Photojournalist Horst Faas has died, The Associated Press says; he was 79
Faas was AP's chief photographer for Southeast Asia between 1962 and 1974
He was based in Saigon during much of America's tumultuous involvement in Vietnam
Renowned photojournalist and two-time Pulitzer Prize winner Horst Faas, who spent years covering war’s human dramas in the world’s hotspots, has died, The Associated Press said Friday.
The AP’s chief photographer for Southeast Asia between 1962 and 1974, Faas – who was based in Saigon during much of America’s tumultuous involvement in Vietnam – died in Munich on Thursday, the news agency said.
He was 79.
“Horst was one of the great talents of our age, a brave photographer and a courageous editor who brought forth some of the most searing images of this century,” said AP Executive Editor Kathleen Carroll. “He was a stupendous colleague and a warm and generous friend.”
Earning Pulitzers in 1965 and 1972 for his conflict images of Vietnam and Bangladesh, Faas recruited freelancers for the news agency and managed bureau photo operations before moving to London as a senior editor, according to the National Press Photographers Association.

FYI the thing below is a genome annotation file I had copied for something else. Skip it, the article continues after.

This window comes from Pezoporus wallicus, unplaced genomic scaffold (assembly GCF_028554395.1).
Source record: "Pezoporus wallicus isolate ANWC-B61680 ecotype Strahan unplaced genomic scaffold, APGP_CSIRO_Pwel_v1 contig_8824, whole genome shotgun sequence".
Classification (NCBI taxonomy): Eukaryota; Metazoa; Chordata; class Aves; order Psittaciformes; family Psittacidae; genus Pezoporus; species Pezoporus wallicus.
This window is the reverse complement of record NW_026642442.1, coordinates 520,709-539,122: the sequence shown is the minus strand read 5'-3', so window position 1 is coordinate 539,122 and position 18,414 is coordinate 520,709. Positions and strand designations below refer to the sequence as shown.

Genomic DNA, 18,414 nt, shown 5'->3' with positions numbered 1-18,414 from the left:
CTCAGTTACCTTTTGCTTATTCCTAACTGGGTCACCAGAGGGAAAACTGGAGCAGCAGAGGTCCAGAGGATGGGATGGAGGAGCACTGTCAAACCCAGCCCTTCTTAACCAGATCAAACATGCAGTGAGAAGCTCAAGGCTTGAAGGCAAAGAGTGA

“I knew how to travel,” he said years later in an interview posted on newseum.org, the website for an interactive museum of news and journalism located in the District of Columbia.
“I knew how to take care of myself, to survive and to be able to take pictures,” Faas said. “How to befriend people that (I) may need to follow and how not to be noticed. And how not to get in the middle of things.”
That, he said, is “the secret of all good conflict photography.”
“Don’t get between the groups.”
And yet his photographs often brought viewers close to the action.
The Berlin native covered conflicts in the Congo and Algeria before becoming AP’s chief photographer for South Asia. He was badly wounded in Vietnam in 1967.
In 1972, Faas transmitted Nick Ut’s famous image of a Vietnamese girl fleeing her village during a napalm attack.
Four years earlier he had managed photo operations during the Tet Offensive, a major action launched in multiple cities by North Vietnamese troops and Viet Cong militia against U.S. forces and South Vietnamese regulars.
AP photographer Eddie Adams returned after the attack with one of the war’s most iconic images: A snapshot captured just moments before Vietnam’s national police chief executed a suspected Viet Cong.
“Running my Nikon eyeball quickly over a roll of black-and-white film from Eddie Adams, I saw what I had never seen before on the lightbox of my Saigon editing desk,” Faas wrote in “The Digital Journalist” in October 2004. “The perfect newspicture – the perfectly framed and exposed “frozen moment” of an event which I felt instantly would become representative of the brutality of the Vietnam War.”
Faas was hospitalized in 2005 and was later transferred to a medical facility in Germany after suffering from a blood clot on his spinal cord, The AP said.
Afterward he was confined to a wheelchair, but continued to publish images and writings about his career in the field.